Among the most atrocious acts committed in modern Islamic history has been the sack of Karbala in 1802. Unfortunately, this remains a little known fact to most Muslims. However, at a time when the cultural and religious heritage of the Muslim world is once against under severe threat, when shrines and mosques are bulldozed by the self-styled holy warriors and caliphs of our time, it remains more essential than ever to familiarize ourselves with these historical events. It is crucial to note that the Wahhabis—not unlike modern-day militants—were inspired by a mix of religious zeal and a desire for wealth. By 1802, the Wahhabi-Saudi state had seized control of the vast majority of the Arabian peninsula and even managed to raid into southern Iraq, then under Ottoman control. One of the worst massacres was committed at Karbala in April 1802, right before the beginning of the holy month of Muharram, during the pilgrimage to the shrine of Imam al-Husayn b. Ali (d. 680). The following are two accounts, one by an eyewitness, a non-Muslim Frenchmen, and the other by a Wahhabi propagandist writing in Arabia during the eighteenth century.
According to an eye-witnesses account, J.B. Rousseau in his Description du Pachalik du Baghdad Suivie d’une Notice Historique sur les Wahabis (Paris, 1809), the events that transpired were as follows:
“We have recently seen a horrible example of the Wahhabis’ cruel fanaticism in the terrible fate of the mosque of Imam Husayn. Incredible wealth was known to have accumulated in that town. The Persian shahs have, perhaps, never had something like that in their treasury. For centuries, the mosque of Imam Husayn was known to have received donations of silver, gold, jewels, a great amount of rarities…Tamerlane even spared that place. Everybody knew that the most part of the rich spoils that Nadir Shah had brought back from his Indian campaign had been transferred to the mosques of Imam Husayn and Imam Ali together with his own wealth. Now, the enormous wealth that has accumulated in the former has been exciting the Wahhabis’ avidity for some time. They have been continuously dreaming of looting that town [Karbala] and were so sure of success that their creditors fixed the debt payment to the happy day when their hopes would come true.
That day came at last…12,000 Wahhabis suddenly attacked the mosque of Imam Husayn; after seizing more spoils than they had ever seized after their greatest victories, they put everything to fire and sword…The elderly, women, and children—everybody died by the barbarians’ sword. Besides, it is said that whenever they saw a pregnant woman, they disemboweled her and left the fetus on the mother’s bleeding corpse. Their cruelty could not be satisfied, they did not cease their murders and blood flowed like water. As a result of the bloody catastrophe, more than 4000 people perished. The Wahhabis carried off their plunder on the backs of 4000 camels. After the plunder and murders they destroyed the Imam’s shrine and converted it into a trench of abomination and blood. They inflicted the greatest damage on the minarets and the domes, believing those structures were made of gold bricks.” [Rosseau, Description, pp. 74–75]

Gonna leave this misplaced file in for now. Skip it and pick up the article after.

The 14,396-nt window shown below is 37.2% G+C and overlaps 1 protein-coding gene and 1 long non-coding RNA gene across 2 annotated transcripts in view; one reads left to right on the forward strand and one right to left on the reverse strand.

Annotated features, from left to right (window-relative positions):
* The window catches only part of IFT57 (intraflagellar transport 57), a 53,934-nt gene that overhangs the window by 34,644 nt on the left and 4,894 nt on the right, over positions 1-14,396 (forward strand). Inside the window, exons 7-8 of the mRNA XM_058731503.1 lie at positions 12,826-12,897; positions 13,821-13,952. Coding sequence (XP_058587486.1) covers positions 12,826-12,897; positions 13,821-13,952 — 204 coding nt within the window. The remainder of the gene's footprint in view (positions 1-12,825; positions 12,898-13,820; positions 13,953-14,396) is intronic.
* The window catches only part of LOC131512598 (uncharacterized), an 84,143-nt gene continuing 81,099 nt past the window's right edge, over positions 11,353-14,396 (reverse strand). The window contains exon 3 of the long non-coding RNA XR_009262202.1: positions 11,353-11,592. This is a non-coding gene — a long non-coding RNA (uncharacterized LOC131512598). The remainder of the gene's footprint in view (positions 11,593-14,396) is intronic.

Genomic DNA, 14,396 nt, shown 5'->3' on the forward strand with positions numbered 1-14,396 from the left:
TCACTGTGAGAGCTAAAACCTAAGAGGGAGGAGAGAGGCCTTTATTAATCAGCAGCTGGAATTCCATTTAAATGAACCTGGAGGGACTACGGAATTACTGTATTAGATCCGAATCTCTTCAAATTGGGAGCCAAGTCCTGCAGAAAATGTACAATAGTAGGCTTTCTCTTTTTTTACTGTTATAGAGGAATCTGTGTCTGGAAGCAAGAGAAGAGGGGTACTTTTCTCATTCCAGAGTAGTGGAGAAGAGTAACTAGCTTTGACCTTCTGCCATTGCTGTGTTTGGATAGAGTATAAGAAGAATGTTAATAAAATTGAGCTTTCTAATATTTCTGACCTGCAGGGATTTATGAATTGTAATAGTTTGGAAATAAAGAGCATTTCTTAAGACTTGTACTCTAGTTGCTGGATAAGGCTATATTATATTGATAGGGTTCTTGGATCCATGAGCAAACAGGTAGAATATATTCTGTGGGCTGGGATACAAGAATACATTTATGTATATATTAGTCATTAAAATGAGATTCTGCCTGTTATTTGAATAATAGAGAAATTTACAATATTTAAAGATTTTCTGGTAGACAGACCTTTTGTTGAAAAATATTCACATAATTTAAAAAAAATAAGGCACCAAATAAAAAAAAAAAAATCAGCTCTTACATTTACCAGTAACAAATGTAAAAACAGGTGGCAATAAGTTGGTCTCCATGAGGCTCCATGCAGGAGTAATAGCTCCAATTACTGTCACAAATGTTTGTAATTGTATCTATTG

Another contemporary source, Uthman b. Abd Allah b. Bishr (d. 1872) in his Unwan al-Majd fi Tarikh Najd (Mecca, 1930), written from the Wahhabi perspective, gives a similar account:
“In the year 1802, Ibn Sa’ud made for Karbala with his victorious army, famous pedigree horses, all the settled people and Bedouin of Najd, the people of Janub, Hijaz, Tihama and others…The Muslims [i.e. the Wahhabis] surrounded Karbala and took it by storm. They killed most of the people in the houses and the markets. They destroyed the dome above al-Husayn’s grave. They took away everything they saw in the shrine and near it, including the coverlet decorated with emeralds, sapphires and pearls which covered the grave. They took away everything they found in the town—possessions, arms, clothes, fabric, gold, silver, and precious books. One cannot even enumerate the spoils! They stayed there for just one morning and left after midday, taking away all the possessions. Nearly 2000 people were killed in Karbala.” (Ibn Bishr, Unwan al-Majd, Vol. 1, pp. 121–122)
Many of these details are corroborated by other contemporary sources, both Muslim and non-Muslim, which also emphasize how thousands of Muslims were slaughtered by the Wahhabis in Karbala. Most significantly, the sack of Karbala demonstrates the way in which the two motives of the Wahhabis—accumulation of wealth and destroying shrines—went hand in hand. The process of Wahhabi conquest elsewhere, notably in Ta’if and the Hijaz, had followed a similar pattern to Karbala. Although the Wahhabis were defeated shortly thereafter (around 1818) by the Ottomans and Muhammad Ali Pasha’s dynasty in Egypt, they experienced a resurgence later in the century.